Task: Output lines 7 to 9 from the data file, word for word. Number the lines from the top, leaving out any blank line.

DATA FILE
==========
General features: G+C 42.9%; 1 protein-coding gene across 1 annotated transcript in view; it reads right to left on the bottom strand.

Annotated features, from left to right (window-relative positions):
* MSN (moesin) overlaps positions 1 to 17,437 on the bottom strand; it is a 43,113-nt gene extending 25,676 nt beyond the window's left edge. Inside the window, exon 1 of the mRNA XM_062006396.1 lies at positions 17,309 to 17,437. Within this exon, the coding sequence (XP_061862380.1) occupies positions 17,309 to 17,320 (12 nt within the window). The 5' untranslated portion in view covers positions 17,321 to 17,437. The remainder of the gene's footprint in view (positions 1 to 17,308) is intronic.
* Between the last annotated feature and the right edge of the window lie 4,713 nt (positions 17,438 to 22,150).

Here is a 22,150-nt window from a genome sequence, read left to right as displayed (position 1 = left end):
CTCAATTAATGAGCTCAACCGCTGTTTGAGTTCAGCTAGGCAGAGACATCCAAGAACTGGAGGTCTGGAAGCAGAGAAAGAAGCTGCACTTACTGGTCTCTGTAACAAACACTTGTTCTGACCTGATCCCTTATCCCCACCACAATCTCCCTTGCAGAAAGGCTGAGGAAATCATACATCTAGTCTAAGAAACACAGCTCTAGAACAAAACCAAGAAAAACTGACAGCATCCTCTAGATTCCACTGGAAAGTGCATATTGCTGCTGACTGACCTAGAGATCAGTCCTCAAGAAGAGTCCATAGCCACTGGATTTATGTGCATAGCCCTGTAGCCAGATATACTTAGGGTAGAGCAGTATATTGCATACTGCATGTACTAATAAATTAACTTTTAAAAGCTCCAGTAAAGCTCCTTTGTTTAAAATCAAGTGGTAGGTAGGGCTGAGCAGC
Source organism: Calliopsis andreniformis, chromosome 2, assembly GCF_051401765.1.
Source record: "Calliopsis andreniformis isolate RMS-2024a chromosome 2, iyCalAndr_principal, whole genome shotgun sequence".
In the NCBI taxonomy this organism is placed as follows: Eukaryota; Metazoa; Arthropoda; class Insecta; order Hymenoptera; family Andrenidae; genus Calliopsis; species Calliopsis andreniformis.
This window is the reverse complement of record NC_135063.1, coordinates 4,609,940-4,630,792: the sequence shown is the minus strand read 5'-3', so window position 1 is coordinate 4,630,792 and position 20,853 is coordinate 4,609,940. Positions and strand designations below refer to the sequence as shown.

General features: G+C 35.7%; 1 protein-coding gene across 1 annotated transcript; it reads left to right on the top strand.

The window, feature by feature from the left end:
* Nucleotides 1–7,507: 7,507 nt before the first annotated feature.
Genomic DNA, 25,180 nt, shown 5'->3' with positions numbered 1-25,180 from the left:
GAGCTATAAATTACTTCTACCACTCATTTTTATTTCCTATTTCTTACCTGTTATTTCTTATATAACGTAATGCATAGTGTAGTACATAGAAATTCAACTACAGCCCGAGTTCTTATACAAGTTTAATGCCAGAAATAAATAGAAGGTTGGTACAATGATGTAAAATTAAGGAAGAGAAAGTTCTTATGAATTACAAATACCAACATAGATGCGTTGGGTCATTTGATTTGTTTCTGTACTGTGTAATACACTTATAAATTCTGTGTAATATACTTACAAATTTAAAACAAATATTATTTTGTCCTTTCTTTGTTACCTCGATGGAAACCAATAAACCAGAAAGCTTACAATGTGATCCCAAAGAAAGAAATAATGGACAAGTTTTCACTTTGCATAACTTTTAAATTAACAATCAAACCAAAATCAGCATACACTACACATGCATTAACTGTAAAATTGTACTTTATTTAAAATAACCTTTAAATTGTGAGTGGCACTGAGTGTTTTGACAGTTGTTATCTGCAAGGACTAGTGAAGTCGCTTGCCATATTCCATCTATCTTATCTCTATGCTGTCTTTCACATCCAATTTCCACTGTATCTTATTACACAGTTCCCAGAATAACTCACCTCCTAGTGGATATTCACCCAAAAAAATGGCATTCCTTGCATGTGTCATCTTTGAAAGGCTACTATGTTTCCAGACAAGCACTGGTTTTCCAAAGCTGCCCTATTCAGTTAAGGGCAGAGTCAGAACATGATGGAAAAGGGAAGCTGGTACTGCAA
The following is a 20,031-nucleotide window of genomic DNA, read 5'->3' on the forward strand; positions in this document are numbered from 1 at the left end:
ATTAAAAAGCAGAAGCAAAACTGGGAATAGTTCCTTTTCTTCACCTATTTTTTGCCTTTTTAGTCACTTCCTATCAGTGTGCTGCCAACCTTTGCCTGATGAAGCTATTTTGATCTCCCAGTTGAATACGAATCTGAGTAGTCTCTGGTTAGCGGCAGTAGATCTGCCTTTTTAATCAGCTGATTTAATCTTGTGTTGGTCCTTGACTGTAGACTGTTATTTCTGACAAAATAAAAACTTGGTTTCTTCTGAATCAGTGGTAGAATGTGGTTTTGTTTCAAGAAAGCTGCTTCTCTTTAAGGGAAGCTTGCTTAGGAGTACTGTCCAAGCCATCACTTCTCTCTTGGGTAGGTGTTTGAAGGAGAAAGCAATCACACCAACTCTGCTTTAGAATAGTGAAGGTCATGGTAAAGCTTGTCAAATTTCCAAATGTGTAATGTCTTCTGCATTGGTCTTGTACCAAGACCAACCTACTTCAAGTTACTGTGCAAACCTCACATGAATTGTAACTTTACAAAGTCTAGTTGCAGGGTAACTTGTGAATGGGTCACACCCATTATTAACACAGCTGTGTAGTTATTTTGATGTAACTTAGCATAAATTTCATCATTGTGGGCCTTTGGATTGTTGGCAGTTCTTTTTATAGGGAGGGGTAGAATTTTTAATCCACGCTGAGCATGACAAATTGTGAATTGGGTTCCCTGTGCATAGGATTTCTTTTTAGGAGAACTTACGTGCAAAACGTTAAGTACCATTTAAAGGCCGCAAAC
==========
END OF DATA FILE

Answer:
Source organism: Calliopsis andreniformis, chromosome 2, assembly GCF_051401765.1.
Source record: "Calliopsis andreniformis isolate RMS-2024a chromosome 2, iyCalAndr_principal, whole genome shotgun sequence".
In the NCBI taxonomy this organism is placed as follows: Eukaryota; Metazoa; Arthropoda; class Insecta; order Hymenoptera; family Andrenidae; genus Calliopsis; species Calliopsis andreniformis.